The Oil Market Rebounded From its Earlier Losses and Ended the Session Higher on the Back of a Weaker Dollar

Recap:  On Thursday, the oil market rebounded from earlier losses and ended the session higher on the back of a weak dollar. The market traded lower in overnight trading as it remained pressured following the larger than expected build of over 12 million barrels reported in U.S. crude stocks on Wednesday by the EIA. The market was further pressured by the IEA noting a marked slowdown in global oil demand growth. The IEA cut its 2024 growth forecast to 1.22 million bpd from a previous forecast of 1.24 million bpd. The crude market sold off to a low of $75.78 early the morning on the bearish demand growth forecast. However, the market later bounced off its low and retraced its earlier losses as it rallied to a high of $78.44 after the release of weak U.S. retail sales data prompted a sell-off in the dollar. The crude market retraced some of its gains and traded mostly sideways ahead of the close. The March WTI contract settled up $1.39 at $78.03 and the April Brent contract settled up $1.26 at $82.86. Meanwhile, the product markets also ended the session higher, with the heating oil market settling up 1.36 cents at $2.8237 and the RB market settling up 14 points at $2.3183.

Technical Analysis:  The crude market will likely settle in a sideways trading range as it weighs recent inventory report and the IEA report against the continuing situation in the Middle East. Technically, its stochastics are still trending higher. The market is seen finding support at its low of $75.78, $75.54, $75.09 and $74.22. More distant support is seen at $73.56, $73.23, $72.38 and $71.41. Meanwhile, resistance is seen at its high of $78.37, $78.77, $79.29 followed by $79.56 and $80.08.

Fundamental News:  The International Energy Agency said global oil demand growth is losing momentum, as it cut its 2024 growth forecast. It said the pace of expansion is set to decelerate to 1.22 million bpd in 2024, about half of 2.3 million bpd growth seen last year, in part due to a sharp slowdown in Chinese consumption. It had previously forecast 2024 demand growth of 1.24 million bpd. On the supply side, IEA raised its projection for 2024, estimating supply will grow by 1.7 million bpd to 103.8 million, driven by non-OPEC+ supply, versus its previous forecast of 1.5 million bpd. The agency cited supply from producers outside OPEC and allies that make up the wider OPEC+ group of producers. The IEA said global market balances tightened in January despite apparent demand weakness, driven by supply outages in the U.S., Canada and new voluntary cuts by some OPEC+ countries. It said given a strong outlook for non-OPEC+ supply, it expects a slight build in inventories in the first quarter, despite the OPEC+ cuts. The IEA also reported that OPEC+ crude oil output from all 22 member countries fell by 330,000 bpd to 41.52 million bpd in January. The IEA sees demand for OPEC+ crude plus inventories averaging 41.2 million bpd in the first quarter before increasing to 41.5 million bpd in the second quarter.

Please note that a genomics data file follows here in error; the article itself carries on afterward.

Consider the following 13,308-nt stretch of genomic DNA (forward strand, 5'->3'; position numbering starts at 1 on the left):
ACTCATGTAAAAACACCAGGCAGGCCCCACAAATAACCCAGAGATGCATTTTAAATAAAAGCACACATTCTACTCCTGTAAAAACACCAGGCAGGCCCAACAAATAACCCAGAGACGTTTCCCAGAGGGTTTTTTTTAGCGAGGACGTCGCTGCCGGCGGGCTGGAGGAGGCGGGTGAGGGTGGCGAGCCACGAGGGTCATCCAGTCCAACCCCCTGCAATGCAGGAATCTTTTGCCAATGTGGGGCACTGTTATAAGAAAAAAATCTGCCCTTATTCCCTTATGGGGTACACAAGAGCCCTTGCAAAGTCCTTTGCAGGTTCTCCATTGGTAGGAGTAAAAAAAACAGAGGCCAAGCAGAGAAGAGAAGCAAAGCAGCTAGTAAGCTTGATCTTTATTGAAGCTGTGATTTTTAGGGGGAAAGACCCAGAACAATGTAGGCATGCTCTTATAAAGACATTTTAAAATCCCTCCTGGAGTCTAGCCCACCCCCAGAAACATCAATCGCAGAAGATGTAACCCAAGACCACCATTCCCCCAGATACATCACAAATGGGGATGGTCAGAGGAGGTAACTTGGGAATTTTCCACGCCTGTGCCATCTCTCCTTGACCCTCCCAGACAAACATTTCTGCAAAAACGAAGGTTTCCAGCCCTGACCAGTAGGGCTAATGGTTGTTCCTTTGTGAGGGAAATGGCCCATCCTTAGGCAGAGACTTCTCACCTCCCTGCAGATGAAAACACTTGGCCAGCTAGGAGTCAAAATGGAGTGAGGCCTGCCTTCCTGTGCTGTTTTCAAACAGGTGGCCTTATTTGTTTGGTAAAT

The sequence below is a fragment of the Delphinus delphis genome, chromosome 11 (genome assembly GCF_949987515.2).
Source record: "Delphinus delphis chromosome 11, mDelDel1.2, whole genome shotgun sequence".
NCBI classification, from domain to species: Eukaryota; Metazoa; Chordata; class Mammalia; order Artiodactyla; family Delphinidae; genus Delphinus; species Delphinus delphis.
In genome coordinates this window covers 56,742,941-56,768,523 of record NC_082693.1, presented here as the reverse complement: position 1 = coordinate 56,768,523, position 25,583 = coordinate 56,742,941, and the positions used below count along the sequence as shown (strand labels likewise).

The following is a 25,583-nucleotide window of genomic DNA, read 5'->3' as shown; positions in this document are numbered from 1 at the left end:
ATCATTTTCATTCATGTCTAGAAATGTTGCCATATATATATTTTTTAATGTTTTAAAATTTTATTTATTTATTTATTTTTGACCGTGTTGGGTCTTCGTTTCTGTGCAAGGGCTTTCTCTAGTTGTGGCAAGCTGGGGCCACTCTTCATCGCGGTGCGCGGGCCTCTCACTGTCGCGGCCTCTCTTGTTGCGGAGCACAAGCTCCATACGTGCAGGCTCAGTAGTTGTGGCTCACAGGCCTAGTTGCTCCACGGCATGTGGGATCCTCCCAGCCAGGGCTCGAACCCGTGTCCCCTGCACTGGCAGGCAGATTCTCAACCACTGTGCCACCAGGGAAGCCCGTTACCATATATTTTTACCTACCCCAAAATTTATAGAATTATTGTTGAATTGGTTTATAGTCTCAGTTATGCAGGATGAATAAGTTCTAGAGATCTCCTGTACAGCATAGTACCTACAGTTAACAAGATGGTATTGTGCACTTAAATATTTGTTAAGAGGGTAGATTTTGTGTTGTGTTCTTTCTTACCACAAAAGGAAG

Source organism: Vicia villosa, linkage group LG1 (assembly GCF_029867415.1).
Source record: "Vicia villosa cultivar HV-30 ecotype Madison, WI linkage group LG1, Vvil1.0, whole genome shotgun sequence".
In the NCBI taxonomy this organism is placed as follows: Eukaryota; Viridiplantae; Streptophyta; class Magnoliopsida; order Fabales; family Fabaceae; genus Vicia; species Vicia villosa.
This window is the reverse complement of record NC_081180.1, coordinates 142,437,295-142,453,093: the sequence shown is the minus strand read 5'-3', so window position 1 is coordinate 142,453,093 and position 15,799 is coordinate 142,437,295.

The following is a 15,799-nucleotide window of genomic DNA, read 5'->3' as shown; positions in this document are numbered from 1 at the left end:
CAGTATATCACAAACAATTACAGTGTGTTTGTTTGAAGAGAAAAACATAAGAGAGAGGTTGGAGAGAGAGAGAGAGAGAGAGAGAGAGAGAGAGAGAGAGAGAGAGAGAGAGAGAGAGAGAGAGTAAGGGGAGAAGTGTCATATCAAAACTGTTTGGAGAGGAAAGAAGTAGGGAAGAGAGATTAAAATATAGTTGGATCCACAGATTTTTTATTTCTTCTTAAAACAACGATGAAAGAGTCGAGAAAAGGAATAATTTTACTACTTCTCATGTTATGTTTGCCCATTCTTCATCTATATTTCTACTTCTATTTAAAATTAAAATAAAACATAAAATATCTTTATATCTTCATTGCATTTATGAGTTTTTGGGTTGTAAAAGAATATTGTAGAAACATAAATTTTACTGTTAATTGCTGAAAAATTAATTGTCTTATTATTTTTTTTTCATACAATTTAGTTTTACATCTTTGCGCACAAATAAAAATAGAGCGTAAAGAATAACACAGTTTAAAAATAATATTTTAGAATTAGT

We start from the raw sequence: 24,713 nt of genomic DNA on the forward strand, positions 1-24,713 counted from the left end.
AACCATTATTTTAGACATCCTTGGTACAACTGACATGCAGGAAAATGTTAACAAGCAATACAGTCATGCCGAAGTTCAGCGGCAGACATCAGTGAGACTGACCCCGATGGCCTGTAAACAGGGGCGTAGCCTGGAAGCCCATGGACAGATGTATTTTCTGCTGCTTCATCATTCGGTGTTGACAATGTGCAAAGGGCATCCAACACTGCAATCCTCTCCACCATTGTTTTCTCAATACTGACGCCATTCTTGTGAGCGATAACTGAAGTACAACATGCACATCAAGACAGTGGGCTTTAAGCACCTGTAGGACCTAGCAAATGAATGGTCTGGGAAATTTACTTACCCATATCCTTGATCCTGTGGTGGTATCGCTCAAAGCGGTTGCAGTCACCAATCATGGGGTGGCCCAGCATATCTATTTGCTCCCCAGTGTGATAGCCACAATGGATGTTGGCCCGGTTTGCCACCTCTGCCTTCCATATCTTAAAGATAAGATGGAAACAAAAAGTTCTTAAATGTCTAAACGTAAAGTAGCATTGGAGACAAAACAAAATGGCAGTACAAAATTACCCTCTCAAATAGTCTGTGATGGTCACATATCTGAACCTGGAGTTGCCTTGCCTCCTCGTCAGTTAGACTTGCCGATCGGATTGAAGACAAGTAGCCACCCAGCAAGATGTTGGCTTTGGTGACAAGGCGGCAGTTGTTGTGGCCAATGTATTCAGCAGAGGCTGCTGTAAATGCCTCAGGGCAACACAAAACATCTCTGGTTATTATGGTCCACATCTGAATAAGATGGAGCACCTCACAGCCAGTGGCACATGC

The U.S. Energy Department said the Biden administration has awarded Strategic Petroleum Reserve contracts for 2.95 million barrels of oil worth about $229.5 million to four companies.

In response to a statement by the United States Department of Justice, Iran said it will reciprocate if its ships are seized. Earlier this month, the Department of Justice issued a statement announcing the seizure of more than 500,000 barrels of Iranian fuel to crack down on the "Revolutionary Guards' financing network".

The United Kingdom Maritime Trade Operations agency said it had received a report of an incident 85 nautical miles east of Yemen's port city of Aden. Separately, a spokesman for Yemen’s Iran-aligned Houthis said they fired naval missiles at the British ship LYCAVITOS in the Gulf of Aden.

Early Market Call – as of 8:30 AM EDT

WTI – March $77.79, down 24 cents

RBOB – March $2.2888, down 2.95 cents

HO – March $2.7671, down 5.66 cents

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